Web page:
UPDATE: QU/Yale tickets sell out within minutes

By on February 18, 2013

Last year, junior Jordan Katz sat at his computer at 9:45 p.m., waiting for the clock to strike 10. Once it did, he made one click and earned one of the most coveted tickets for Quinnipiac students: the Yale game.

“I make sure that the ticket is mine,” Katz said. “I had my ticket within 30 seconds.”

The Quinnipiac vs. Yale men’s ice hockey game is always one of the most sought-after tickets out of every Quinnipiac sporting event. To the public, the game usually sells out by Thanksgiving or Christmas. This year, it sold out in October, according to Eric Grgurich, executive director of the TD Bank Sports Center.

“Everyone wants to know when the date is when our schedule comes out,” Grgurich said. “They start buying tickets right away.”

In years past, students would wait in either the student center or in front of the Bank to get a ticket. But over the past few years, the TD Bank Sports Center staff changed its system to allow students to get their free ticket online.

Tickets went on sale Monday at 10 p.m., and by 10:05, the game was completely sold out, according to Group Ticket Sales and Promotions Manager Dave Caprio.

“It’s the biggest game we anticipate each year with all the student involvement and interest,” Ticket Manager Matt Calcagni said. “We know it’s the first question on anybody’s mind going into it.”

Student tickets to last year’s game sold out almost immediately, and tickets to this year’s game went even faster. The staff awarded 100 fans, who attended the most games, free tickets so they did not have to go through the process of waiting for a ticket online.

There have been people waiting outside the arena to try and scalp tickets to the game if it is sold out. Regular tickets for adults at most games cost $13. For premium games (vs. Yale, Cornell and Harvard), they cost $14. OStubHub, the cheapest ticket costs $79, while the most expensive one costs $154, as of 2 p.m. Tuesday.

“It’s been pretty crazy,” Caprio said. “The demand’s been great.”

Added Grgurich: “Season tickets are almost that much money in itself.”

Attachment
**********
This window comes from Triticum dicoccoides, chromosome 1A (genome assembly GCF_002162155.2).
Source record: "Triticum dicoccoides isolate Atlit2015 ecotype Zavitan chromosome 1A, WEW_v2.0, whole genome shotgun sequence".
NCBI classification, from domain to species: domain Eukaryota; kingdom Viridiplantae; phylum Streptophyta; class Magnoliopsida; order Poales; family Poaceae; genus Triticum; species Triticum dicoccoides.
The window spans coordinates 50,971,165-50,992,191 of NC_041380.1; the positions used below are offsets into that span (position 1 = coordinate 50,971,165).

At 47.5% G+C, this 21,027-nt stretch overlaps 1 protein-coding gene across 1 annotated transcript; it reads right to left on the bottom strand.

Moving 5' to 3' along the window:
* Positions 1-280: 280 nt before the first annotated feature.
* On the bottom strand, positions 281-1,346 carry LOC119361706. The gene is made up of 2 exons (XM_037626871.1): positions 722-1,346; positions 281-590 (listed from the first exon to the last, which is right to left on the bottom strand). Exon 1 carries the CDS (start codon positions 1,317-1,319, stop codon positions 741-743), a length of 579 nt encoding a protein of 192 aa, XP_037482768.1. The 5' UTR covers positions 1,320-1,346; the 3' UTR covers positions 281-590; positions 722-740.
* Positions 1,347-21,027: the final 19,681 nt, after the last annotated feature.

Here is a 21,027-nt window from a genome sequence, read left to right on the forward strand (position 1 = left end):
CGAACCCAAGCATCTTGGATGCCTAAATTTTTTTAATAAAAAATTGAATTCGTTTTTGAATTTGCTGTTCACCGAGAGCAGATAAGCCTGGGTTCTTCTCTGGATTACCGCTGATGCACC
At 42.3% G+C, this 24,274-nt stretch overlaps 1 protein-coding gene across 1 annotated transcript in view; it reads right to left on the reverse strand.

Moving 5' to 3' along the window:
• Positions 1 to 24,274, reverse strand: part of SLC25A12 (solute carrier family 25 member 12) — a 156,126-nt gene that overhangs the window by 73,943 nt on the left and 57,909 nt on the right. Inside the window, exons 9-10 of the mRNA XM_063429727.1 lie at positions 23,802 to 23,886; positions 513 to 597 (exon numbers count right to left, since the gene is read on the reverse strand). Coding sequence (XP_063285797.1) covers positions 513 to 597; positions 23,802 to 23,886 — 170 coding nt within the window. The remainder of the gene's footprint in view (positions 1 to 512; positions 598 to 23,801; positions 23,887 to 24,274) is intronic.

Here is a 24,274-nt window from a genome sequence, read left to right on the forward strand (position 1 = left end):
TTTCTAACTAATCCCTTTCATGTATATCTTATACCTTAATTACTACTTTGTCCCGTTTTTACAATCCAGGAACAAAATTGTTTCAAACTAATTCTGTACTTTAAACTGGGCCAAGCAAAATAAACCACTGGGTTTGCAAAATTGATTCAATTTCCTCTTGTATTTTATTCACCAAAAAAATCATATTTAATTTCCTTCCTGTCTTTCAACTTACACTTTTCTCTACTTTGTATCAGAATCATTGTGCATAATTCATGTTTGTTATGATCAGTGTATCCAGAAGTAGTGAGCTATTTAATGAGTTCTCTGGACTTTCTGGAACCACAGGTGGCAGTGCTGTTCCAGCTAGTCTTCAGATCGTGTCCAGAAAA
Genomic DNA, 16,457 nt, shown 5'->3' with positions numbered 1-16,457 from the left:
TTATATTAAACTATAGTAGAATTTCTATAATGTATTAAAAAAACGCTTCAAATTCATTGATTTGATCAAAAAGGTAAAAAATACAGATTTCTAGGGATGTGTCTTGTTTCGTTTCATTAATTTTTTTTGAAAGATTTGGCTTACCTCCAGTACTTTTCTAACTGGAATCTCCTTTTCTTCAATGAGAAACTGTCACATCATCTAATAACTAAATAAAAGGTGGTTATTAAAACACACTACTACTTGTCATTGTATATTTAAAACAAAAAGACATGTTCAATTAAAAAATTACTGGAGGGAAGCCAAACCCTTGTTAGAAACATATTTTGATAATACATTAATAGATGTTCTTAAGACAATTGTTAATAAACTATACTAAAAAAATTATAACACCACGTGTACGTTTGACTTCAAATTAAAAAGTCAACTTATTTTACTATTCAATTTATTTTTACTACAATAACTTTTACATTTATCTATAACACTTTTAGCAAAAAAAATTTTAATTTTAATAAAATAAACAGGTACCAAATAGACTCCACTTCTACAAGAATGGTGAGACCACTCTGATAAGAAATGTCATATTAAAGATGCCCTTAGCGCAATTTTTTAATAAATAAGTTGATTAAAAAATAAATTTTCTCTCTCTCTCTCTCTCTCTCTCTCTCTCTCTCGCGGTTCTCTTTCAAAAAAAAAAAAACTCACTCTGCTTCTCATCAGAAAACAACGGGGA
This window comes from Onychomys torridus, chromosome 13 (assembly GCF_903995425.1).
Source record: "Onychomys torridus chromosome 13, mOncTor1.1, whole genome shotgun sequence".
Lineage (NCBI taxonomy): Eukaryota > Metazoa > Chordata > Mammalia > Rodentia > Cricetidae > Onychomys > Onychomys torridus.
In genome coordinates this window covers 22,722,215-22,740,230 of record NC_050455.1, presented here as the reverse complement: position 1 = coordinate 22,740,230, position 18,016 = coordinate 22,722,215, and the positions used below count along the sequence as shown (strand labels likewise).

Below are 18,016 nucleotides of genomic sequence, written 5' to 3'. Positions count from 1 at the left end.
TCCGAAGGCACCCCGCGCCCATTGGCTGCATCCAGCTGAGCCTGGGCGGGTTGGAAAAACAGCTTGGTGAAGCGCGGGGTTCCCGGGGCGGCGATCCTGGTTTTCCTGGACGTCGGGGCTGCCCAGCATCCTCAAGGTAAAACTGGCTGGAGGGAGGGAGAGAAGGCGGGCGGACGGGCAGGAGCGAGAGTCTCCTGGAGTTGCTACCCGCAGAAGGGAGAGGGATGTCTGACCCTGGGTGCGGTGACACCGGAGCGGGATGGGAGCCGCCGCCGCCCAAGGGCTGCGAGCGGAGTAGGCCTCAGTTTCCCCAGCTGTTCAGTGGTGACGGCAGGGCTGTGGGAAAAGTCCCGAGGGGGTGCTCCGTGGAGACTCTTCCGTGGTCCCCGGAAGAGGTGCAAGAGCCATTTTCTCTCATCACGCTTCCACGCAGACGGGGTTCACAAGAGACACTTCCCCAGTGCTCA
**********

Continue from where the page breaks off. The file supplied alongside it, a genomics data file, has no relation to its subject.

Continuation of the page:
Student tickets for all home games are free, and now some students are selling their tickets ranging anywhere from $20 to $60. Once the students get the tickets, it is out of Caprio’s hands.

“If someone is getting a ticket with no intention of going to the game, they’re just scamming their classmates and that’s wrong,” said Nick Sczerbinski, president of the QU Spirit Group.

The Yale game is something freshmen hear about at orientation. It’s the one game that’s guaranteed to get a full arena. Last year’s game drew 3,968 people, and two years ago it drew 3,957. In 2010, 4,267 people attended the game.

“It’s always the most sought-after ticket, so we always sell out,” Caprio said. “It’s always a capacity crowd. It doesn’t seem to matter what the record is, what our standing is, what their standing is.”

The student section at the High Point Solutions Arena at TD Bank Sports Center is in sections 108, 109, 110 and 111, right behind the goal where Quinnipiac shoots twice. Because the tickets in the student section are general admission, students line up outside the arena hours before the game.

“They try and get here as early as they can so they can get the spot they want,” Caprio said. “I’ve seen them as early as 3:30 p.m.”

This year’s game features two nationally-ranked opponents, drawing an even larger media base. The game will be televised on NBC Sports Network and according to Assistant Athletic Director for Sports Information Ken Sweeten, the press box will also be at full capacity, anticipating close to 40 people to fit up there.

“We don’t want to turn anyone away,” Sweeten said. “We appreciate the coverage we get from everyone … The coverage this year has been unbelievable.”

The Bobcats went from a lesser-known team to the top-ranked team in both last week and this week’s USCHO.com and USA Today/USA Hockey Magazine polls. They have been featured in numerous media outlets, including the New York Times, and Friday’s game will be on national television.

“Even before we cracked the top 10, it’s been great,” Sweeten said. “The higher we got in the rankings, the more it’s increased.”

The more attention the team gets, the more calls the TD Bank Sports Center staff fields. Callers often compare the prices online to the prices Quinnipiac typically sells tickets for.

“It’s kind of amazing the interest, the higher the price,” Calcagni said.

In its past three home games, Quinnipiac has averaged more than 3,840 fans at each game. The amount of standing-room tickets is determined by the fire marshal, according to Caprio.

“Every year, the Heroes Hat game shows the potential that this campus has when it comes to supporting athletics,” Sczerbinski said. “I just wish it would carry over.”

This year’s game features the No. 1 team in the country against the No. 13 team in the country.

“It’s going to be an experience that a lot of people haven’t had before,” Katz said. “It’s the biggest game of the year.”

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About Matt Eisenberg

Senior Managing Editor
Email: editor@quchronicle.com
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Year: 2014
Major: Print journalism